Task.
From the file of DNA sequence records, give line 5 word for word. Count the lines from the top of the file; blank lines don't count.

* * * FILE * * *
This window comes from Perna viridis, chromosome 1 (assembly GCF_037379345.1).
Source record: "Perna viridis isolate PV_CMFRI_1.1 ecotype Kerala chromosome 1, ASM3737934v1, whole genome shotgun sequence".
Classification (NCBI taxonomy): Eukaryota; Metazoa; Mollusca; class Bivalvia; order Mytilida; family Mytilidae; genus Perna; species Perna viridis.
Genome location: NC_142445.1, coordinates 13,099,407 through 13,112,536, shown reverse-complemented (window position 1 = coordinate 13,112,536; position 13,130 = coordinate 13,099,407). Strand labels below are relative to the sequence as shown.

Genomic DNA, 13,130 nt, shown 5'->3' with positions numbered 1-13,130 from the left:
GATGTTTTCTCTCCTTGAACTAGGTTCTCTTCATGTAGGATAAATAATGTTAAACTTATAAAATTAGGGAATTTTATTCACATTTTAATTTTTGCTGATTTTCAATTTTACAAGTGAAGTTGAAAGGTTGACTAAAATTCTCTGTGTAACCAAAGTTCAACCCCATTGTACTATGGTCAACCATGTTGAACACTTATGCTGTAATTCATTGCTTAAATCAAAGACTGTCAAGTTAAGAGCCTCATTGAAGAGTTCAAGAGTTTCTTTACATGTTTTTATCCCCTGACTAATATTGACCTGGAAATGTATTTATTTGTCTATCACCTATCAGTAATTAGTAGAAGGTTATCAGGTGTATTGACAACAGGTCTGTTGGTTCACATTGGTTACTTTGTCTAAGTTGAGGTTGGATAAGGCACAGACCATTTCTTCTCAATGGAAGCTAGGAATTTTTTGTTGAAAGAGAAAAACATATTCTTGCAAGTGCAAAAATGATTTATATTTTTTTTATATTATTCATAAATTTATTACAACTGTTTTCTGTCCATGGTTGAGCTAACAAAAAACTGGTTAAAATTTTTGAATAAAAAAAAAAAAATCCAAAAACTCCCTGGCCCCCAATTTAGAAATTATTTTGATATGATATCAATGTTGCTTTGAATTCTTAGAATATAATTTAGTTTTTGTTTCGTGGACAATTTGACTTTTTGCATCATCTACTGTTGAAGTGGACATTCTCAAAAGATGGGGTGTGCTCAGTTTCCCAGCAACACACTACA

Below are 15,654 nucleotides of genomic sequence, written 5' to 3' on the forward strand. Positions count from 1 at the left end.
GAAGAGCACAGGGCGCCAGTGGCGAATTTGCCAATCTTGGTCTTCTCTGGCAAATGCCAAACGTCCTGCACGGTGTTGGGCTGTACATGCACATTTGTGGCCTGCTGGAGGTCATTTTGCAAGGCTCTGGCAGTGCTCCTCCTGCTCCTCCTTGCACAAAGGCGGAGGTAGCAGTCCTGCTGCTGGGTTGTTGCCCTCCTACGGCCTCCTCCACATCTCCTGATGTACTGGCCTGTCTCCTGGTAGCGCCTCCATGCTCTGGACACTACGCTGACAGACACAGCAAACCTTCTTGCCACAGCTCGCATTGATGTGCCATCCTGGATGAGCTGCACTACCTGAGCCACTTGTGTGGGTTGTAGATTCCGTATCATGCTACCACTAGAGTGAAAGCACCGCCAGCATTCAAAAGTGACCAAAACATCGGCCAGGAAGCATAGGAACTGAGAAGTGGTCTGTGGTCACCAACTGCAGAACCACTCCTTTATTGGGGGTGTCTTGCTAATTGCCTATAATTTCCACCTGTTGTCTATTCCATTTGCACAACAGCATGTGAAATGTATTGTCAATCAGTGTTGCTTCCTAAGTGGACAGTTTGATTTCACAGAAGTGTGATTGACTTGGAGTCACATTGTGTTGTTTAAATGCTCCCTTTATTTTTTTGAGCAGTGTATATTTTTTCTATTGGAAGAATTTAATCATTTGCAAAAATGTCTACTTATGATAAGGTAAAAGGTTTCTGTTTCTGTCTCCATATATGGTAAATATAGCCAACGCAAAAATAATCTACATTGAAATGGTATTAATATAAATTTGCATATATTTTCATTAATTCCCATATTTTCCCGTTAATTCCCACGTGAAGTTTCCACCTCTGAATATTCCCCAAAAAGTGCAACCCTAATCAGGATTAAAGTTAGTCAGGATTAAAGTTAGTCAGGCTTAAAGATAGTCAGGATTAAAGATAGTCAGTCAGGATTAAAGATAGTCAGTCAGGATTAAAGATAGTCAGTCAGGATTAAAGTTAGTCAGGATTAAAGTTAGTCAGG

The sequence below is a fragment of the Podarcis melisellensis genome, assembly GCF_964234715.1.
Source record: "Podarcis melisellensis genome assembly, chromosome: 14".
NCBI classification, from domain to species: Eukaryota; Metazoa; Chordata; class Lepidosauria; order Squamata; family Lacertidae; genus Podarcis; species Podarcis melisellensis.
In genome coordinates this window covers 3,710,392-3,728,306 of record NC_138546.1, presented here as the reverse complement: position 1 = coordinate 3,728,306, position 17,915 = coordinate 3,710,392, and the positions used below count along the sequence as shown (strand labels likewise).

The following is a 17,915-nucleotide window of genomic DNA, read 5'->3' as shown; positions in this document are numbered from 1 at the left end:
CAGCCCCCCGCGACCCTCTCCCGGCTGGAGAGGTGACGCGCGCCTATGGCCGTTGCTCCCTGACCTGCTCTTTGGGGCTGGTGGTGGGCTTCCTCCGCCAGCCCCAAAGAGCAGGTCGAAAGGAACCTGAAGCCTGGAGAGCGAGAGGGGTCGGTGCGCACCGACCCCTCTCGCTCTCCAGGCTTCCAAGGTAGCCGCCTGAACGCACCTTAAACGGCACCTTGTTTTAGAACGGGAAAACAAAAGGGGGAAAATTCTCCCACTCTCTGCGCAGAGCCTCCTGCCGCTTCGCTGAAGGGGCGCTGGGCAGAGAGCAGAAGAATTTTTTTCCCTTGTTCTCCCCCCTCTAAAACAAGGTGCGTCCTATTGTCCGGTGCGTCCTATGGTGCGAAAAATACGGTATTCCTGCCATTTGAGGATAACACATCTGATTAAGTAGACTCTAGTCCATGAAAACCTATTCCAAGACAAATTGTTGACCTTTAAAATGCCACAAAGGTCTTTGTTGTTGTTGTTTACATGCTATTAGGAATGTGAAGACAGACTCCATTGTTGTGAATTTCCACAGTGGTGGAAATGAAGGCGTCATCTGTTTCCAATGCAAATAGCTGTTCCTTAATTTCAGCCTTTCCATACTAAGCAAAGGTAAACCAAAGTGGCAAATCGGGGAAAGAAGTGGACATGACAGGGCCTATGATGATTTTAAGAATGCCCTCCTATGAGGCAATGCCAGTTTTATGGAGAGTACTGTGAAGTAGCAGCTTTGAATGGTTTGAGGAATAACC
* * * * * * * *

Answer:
Genomic DNA, 13,130 nt, shown 5'->3' with positions numbered 1-13,130 from the left: